An uncertain outlook

Negative correlation is back, for now, but how reliable is it? The global environment suggests more turbulent times ahead.

Inflation is likely to fall from its current elevated levels but is forecast to stay above central banks’ 2% limit for some time. In the longer term, changes in the macro environment look set to continue the inflationary trend.

Chief among those is geopolitical risk, leading to geopolitical fragmentation and the rewiring of supply chains. Shrinking workforces as a result of ageing populations will constrain production, prompting higher prices. Then there are the as yet unknown consequences of the transition to a low-carbon economy, which will involve a huge reallocation of resources. These “mega forces” will drive returns over the long term, but could also constrain production and add to inflation – as described in the BlackRock Investment Institute’s Midyear Outlook.

In these changing times, the old rules cannot be relied on. There are abundant opportunities in this new and more volatile regime for those who are willing to take a more granular approach, and to act nimbly to take advantage of widening discrepancies in asset values.

Funds for the future

The environment is increasingly uncertain, but investors are asking for more certainty than ever. Risk-rated funds such as BlackRock MyMap must use all the tools at their disposal if they are to meet customer objectives.

It is important that we learn lessons from 2022, when the most risk-averse investors were the ones to suffer most from an unexpected change in the behaviour of equities versus bonds.

Remaining agile is the best way to ensure customers are not exposed to undue risk. Using risk targeting, rather than static models, ensures assets can be allocated dynamically to manage a difficult situation.

Rather than concern themselves with percentages of different assets, managers need to focus on the risk they are taking, with no asset held naively and every investment there for a reason. That way they can find opportunities as well as lessen risk for investors.

Recent years have also underlined the importance of currency exposure to overall returns. In an era of geopolitical fragmentation, customers need to be able to trust that there is enough scrutiny in this regard.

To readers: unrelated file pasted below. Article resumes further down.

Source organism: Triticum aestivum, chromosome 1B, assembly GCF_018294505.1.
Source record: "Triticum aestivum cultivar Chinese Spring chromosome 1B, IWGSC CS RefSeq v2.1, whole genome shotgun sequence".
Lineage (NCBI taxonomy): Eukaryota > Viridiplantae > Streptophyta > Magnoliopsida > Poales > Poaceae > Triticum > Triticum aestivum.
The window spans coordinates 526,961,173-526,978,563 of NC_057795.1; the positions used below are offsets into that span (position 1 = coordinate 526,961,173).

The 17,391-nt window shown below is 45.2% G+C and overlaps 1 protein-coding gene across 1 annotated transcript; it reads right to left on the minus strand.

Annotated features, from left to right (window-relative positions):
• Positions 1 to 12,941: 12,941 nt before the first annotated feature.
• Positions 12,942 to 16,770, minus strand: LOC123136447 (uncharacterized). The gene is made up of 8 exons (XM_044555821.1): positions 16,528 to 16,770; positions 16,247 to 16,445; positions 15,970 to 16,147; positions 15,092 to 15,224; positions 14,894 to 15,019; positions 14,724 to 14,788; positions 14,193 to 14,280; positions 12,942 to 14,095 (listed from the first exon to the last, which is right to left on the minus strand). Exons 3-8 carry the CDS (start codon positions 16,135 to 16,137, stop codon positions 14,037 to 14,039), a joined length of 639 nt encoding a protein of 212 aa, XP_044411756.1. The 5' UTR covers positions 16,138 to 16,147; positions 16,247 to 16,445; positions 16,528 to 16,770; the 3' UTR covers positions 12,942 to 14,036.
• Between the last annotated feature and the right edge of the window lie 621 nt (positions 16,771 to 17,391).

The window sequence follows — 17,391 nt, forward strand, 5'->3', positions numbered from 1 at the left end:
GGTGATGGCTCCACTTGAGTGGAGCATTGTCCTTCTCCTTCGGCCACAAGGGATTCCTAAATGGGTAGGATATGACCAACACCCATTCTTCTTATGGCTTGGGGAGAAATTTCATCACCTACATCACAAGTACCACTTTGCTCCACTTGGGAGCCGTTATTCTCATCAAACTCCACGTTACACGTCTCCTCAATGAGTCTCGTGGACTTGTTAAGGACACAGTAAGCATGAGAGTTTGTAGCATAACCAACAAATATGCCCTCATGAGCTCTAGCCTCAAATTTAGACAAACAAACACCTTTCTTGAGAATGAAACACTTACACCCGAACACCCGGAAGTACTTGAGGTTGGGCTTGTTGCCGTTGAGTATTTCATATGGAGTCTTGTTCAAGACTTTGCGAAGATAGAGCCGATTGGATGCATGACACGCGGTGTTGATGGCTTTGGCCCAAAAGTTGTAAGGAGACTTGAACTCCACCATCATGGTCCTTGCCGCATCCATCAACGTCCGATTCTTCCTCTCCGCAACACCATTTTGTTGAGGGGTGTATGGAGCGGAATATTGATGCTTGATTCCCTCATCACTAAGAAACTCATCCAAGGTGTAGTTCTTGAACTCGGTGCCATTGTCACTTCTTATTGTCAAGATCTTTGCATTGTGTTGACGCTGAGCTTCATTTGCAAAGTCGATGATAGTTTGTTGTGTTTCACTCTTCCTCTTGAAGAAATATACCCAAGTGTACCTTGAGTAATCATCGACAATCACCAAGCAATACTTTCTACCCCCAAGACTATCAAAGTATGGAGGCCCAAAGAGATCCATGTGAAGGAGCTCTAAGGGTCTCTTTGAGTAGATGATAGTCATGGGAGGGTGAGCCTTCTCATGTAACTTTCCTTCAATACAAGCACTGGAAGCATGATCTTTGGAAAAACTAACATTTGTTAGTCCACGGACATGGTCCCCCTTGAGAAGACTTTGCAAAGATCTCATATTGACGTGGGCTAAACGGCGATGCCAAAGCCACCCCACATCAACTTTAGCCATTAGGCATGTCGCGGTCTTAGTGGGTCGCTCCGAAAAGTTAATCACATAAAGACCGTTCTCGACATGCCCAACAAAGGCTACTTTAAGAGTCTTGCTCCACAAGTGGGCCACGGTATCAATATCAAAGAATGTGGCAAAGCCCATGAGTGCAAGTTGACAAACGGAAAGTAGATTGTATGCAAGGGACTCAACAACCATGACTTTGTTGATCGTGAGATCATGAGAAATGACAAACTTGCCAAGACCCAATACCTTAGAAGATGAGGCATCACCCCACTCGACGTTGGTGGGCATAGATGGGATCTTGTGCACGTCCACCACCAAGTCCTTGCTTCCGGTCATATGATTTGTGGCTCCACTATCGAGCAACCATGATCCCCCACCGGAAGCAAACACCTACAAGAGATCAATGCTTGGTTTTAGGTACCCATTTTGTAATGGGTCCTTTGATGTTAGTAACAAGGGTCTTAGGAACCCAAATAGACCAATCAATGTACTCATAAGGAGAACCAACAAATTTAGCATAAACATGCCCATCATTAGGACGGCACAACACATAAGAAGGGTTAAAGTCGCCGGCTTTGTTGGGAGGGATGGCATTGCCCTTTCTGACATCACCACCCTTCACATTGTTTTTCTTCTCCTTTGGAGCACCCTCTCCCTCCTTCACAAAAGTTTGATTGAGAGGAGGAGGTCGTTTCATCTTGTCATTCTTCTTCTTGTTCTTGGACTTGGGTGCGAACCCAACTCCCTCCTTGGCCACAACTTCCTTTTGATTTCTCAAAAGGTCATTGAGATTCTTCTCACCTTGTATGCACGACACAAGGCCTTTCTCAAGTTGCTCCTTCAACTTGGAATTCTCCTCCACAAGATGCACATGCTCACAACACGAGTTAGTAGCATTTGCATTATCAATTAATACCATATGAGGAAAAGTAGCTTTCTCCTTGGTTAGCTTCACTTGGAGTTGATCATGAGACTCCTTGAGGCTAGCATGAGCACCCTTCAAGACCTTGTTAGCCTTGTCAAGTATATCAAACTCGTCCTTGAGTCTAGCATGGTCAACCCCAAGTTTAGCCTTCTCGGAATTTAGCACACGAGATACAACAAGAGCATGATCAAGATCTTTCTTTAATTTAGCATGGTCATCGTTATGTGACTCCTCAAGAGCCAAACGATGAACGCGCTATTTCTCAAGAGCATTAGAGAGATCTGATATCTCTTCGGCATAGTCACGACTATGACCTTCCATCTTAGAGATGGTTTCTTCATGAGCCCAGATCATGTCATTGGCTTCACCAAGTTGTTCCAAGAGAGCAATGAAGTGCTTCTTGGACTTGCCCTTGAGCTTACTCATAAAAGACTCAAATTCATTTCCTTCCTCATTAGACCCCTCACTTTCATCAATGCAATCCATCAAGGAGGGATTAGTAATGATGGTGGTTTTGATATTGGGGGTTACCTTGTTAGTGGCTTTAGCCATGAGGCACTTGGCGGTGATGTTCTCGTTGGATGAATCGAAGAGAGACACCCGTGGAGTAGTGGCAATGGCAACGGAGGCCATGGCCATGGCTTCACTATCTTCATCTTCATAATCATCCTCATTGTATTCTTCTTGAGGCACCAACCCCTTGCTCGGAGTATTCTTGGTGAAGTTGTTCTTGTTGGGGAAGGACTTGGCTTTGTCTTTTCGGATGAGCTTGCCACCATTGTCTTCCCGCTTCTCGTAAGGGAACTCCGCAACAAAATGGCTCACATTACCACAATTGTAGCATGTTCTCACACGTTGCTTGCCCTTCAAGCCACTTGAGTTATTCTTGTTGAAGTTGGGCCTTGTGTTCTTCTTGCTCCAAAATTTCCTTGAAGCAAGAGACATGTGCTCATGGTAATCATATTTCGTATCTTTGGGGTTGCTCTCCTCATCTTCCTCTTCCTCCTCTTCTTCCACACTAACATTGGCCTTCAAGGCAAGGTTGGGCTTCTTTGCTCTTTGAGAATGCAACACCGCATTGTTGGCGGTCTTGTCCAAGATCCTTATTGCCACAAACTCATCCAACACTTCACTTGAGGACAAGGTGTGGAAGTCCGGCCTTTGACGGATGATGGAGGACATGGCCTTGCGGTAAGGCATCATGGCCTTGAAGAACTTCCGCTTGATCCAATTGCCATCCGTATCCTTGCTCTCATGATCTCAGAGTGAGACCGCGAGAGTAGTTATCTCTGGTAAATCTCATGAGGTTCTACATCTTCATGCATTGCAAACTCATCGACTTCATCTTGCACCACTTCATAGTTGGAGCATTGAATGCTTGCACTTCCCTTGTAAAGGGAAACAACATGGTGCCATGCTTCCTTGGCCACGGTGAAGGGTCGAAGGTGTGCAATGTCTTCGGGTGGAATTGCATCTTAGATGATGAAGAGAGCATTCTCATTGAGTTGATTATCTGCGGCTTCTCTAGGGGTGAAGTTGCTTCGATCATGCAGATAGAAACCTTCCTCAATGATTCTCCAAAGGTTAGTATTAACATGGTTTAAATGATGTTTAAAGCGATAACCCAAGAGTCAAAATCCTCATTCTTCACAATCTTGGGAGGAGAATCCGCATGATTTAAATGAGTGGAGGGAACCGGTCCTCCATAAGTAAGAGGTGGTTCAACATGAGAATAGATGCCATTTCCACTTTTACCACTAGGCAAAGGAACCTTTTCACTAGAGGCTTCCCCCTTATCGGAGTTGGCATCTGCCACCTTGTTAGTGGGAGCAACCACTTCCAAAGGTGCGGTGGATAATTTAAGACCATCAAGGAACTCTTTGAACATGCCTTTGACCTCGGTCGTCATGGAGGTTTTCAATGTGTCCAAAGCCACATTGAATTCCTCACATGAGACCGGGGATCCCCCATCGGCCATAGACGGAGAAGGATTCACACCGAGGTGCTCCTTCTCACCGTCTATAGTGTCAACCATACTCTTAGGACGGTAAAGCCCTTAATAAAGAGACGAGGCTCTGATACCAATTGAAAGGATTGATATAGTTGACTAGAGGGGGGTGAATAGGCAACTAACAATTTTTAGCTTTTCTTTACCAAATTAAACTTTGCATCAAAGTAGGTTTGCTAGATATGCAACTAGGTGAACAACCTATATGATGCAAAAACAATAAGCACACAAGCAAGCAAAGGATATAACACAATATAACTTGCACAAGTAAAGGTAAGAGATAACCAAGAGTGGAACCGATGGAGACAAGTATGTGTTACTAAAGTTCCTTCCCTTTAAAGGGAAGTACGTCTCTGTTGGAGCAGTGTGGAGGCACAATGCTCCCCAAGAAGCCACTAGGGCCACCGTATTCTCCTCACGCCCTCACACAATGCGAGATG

Currency risk varies over time and can be a large proportion of overall risk. This is something that should be actively monitored and, when appropriate, hedged.

Controlling costs is also vital for long-term performance, and there’s a balance to strike between keeping costs down, yet being agile enough to ensure performance.

All MyMap funds charge a 0.17% fee except for the BlackRock MyMap 4 Select Income, which charges 0.28%*. This compares favourably with static allocation funds and gives investors the benefit of a more active approach.

As the past few years have shown, it’s increasingly hard to predict the future. When the only thing we can be certain of is uncertainty, we know that finding the right outcome for investors takes speed and agility. For those in search of a solution, dynamic allocation may be part of the answer. BlackRock’s MyMap funds are low-cost funds that are simple to invest in – they may be the vehicle to navigate the uncertainty ahead.

Interested in learning more about BlackRock’s MyMap fund range?

Visit the MyMap website. Alternatively, drop us an email or connect with a sales representative on our dedicated MyMap hotline +44 207 743 1450.

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*Figures shown are for the D Share class

1 MoneyWeek, “ Low-risk portfolio investors suffer highest losses”, Low-risk portfolio investors suffer highest losses | MoneyWeek (Accessed: 20 July 2023)

Christopher Ellis Thomas
MyMap Co-Portfolio Manager, BlackRock